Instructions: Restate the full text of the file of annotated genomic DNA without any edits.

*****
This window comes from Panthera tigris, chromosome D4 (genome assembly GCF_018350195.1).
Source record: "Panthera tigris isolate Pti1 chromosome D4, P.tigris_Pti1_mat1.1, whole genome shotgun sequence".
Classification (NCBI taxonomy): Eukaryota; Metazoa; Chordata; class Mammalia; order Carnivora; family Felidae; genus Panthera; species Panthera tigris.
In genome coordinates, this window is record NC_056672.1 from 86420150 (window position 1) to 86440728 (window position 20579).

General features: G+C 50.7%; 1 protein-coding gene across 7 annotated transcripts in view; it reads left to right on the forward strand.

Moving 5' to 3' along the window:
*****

This window comes from Panthera tigris, chromosome D4 (genome assembly GCF_018350195.1).
Source record: "Panthera tigris isolate Pti1 chromosome D4, P.tigris_Pti1_mat1.1, whole genome shotgun sequence".
Classification (NCBI taxonomy): Eukaryota; Metazoa; Chordata; class Mammalia; order Carnivora; family Felidae; genus Panthera; species Panthera tigris.
In genome coordinates, this window is record NC_056672.1 from 86420150 (window position 1) to 86440728 (window position 20579).

General features: G+C 50.7%; 1 protein-coding gene across 7 annotated transcripts in view; it reads left to right on the forward strand.

Moving 5' to 3' along the window: